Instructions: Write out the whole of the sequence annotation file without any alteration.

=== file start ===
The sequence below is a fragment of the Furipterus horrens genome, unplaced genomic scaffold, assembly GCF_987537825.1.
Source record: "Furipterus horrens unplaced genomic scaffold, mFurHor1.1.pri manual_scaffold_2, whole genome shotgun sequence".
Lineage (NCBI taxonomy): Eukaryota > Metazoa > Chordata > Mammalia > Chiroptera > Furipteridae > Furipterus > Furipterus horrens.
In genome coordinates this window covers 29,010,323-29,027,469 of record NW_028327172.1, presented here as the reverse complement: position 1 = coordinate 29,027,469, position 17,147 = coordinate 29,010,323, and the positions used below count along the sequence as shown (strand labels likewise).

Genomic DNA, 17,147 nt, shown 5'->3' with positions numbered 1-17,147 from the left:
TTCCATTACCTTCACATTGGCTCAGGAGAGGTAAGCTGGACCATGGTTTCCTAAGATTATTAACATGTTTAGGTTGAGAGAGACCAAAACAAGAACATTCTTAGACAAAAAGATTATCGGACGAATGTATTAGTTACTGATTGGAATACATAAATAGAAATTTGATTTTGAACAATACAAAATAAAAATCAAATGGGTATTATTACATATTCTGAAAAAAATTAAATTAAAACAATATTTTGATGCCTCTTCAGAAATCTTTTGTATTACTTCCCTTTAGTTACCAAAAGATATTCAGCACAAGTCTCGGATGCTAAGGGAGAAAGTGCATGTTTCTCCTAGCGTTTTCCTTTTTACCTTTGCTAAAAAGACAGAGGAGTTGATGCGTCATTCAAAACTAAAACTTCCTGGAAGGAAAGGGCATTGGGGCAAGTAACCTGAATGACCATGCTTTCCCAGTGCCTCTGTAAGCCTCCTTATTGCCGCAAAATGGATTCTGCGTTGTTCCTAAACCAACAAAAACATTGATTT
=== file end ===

The sequence below is a fragment of the Furipterus horrens genome, unplaced genomic scaffold, assembly GCF_987537825.1.
Source record: "Furipterus horrens unplaced genomic scaffold, mFurHor1.1.pri manual_scaffold_2, whole genome shotgun sequence".
Lineage (NCBI taxonomy): Eukaryota > Metazoa > Chordata > Mammalia > Chiroptera > Furipteridae > Furipterus > Furipterus horrens.
In genome coordinates this window covers 29,010,323-29,027,469 of record NW_028327172.1, presented here as the reverse complement: position 1 = coordinate 29,027,469, position 17,147 = coordinate 29,010,323, and the positions used below count along the sequence as shown (strand labels likewise).

Genomic DNA, 17,147 nt, shown 5'->3' with positions numbered 1-17,147 from the left:
TTCCATTACCTTCACATTGGCTCAGGAGAGGTAAGCTGGACCATGGTTTCCTAAGATTATTAACATGTTTAGGTTGAGAGAGACCAAAACAAGAACATTCTTAGACAAAAAGATTATCGGACGAATGTATTAGTTACTGATTGGAATACATAAATAGAAATTTGATTTTGAACAATACAAAATAAAAATCAAATGGGTATTATTACATATTCTGAAAAAAATTAAATTAAAACAATATTTTGATGCCTCTTCAGAAATCTTTTGTATTACTTCCCTTTAGTTACCAAAAGATATTCAGCACAAGTCTCGGATGCTAAGGGAGAAAGTGCATGTTTCTCCTAGCGTTTTCCTTTTTACCTTTGCTAAAAAGACAGAGGAGTTGATGCGTCATTCAAAACTAAAACTTCCTGGAAGGAAAGGGCATTGGGGCAAGTAACCTGAATGACCATGCTTTCCCAGTGCCTCTGTAAGCCTCCTTATTGCCGCAAAATGGATTCTGCGTTGTTCCTAAACCAACAAAAACATTGATTT